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Corruption and Collusion in Procurement Tenders

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Author Info

  • Ariane Lambert-Mogiliansky

    (CERAS Ecole Nationale des Ponts Chaussee, CNRS URA 2036 and New Economic School)

  • Konstantin Sonin

    ()
    (New Economic School/CEFIR and CEPR)

Abstract

There is a mounting body of evidence that collusive agreements between bidders in large multiple-object procurement tenders are often supported by a corrupt administrator. In a first-price multiple-object auction, if the auctioneer has some legal discretion to allow bidders to readjust their offers prior to the official opening, he also has incentives to extract bribes from agents in exchange for abusing this discretion. In particular, corrupt agent’s incentives to receive bribes are closely linked with that of creating a ’bidding ring’ as the agent’s discretionary power gains value when firms collude. Thus, corruption generates focal equilibria where bidders fully refrain from competing with each other. Additional flexibility of the auction format such as the possibility to submit package bids, which is often considered to be efficiency-enhancing in theoretical literature, increases the risk of collusion in the presence of corruption. Such problems are more likely to arise in tenders, where participating firms are not too close competitors.

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Bibliographic Info

Paper provided by Center for Economic and Financial Research (CEFIR) in its series Working Papers with number w0036.

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Length: 31 pages
Date of creation: Apr 2003
Date of revision:
Handle: RePEc:cfr:cefirw:w0036

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Keywords: auctions; corruption; collusion;

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References

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  1. Babaioff, Moshe & Feldman, Michal & Nisan, Noam & Winter, Eyal, 2012. "Combinatorial agency," Journal of Economic Theory, Elsevier, vol. 147(3), pages 999-1034.
  2. John O. Ledyard & David Porter & Antonio Rangel, 1997. "Experiments Testing Multiobject Allocation Mechanisms," Journal of Economics & Management Strategy, Wiley Blackwell, vol. 6(3), pages 639-675, 09.
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Citations

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Cited by:
  1. Ariane Lambert Mogiliansky & Grigory Kosenok, 2006. "Public Markets Tailored for the Cartel- Favoritism in Procurement Auctions," Working Papers w0074, Center for Economic and Financial Research (CEFIR).
  2. Balsevich, A. & Pivovarova, S. & Podkolzina, E., 2012. "The Role of Information Transparency in Public Procurement: the Example of Russian Regions," Journal of the New Economic Association, New Economic Association, vol. 15(3), pages 82-112.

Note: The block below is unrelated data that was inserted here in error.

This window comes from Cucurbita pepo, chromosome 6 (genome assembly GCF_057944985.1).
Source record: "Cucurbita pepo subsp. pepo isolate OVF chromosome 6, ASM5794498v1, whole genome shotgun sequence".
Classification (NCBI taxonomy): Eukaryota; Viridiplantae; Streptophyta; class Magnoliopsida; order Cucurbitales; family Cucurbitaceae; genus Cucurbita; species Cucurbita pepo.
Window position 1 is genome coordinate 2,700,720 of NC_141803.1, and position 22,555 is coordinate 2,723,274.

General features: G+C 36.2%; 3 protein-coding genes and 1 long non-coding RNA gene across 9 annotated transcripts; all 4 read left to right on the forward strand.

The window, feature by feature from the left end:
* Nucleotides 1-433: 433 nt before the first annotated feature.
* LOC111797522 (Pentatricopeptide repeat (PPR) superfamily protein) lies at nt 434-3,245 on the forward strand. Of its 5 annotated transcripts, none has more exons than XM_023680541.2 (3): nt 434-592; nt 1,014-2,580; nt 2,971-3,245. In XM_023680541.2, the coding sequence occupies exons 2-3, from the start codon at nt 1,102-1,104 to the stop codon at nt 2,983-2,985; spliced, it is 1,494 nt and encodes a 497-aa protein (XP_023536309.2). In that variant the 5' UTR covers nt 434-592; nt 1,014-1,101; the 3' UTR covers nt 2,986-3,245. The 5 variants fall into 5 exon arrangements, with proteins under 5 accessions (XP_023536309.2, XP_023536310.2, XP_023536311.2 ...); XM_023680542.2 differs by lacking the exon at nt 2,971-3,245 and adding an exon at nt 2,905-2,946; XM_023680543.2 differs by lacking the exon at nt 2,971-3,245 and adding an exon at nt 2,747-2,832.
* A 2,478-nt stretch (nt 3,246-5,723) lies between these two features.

3. Sonin Konstantin, 2004. "Private interest in public tenders: no revenue, no efficiency and no social benefits," EERC Working Paper Series 00-111e, EERC Research Network, Russia and CIS.
  4. Arnold, Ulli & Neubauer, Joerg & Schoenherr, Tobias, 2012. "Explicating factors for companies’ inclination towards corruption in Operations and supply chain management: An exploratory study in Germany," International Journal of Production Economics, Elsevier, vol. 138(1), pages 136-147.
  5. repec:hal:wpaper:halshs-00590288 is not listed on IDEAS
  6. Tina Søreide, 2006. "Beaten by bribery: Why not blow the whistle?," CMI Working Papers WP 2006: 5, CMI (Chr. Michelsen Institute), Bergen, Norway.
  7. Leonardo Rezende, 2009. "Biased procurement auctions," Economic Theory, Springer, vol. 38(1), pages 169-185, January.
  8. Yasunori Okumura, 2011. "A dynamic analysis of collusive networks," Review of Economic Design, Springer, vol. 15(4), pages 317-336, December.
  9. Dietrich, Michael & McHardy, Jolian & Sharma, Abhijit, 2010. "Firm corruption in the presence of an auditor," MPRA Paper 24784, University Library of Munich, Germany.
  10. repec:hal:cesptp:hal-00512813 is not listed on IDEAS
  11. repec:hal:wpaper:hal-00512813 is not listed on IDEAS
  12. Ariane Lambert-Mogiliansky & Grigory Kosenok, 2009. "Fine-Tailored for the Cartel-Favoritism in Procurement," Review of Industrial Organization, Springer, vol. 35(1), pages 95-121, September.
  13. Amaral, Miguel & Saussier, Stéphane & Yvrande-Billon, Anne, 2009. "Auction procedures and competition in public services: The case of urban public transport in France and London," Utilities Policy, Elsevier, vol. 17(2), pages 166-175, June.

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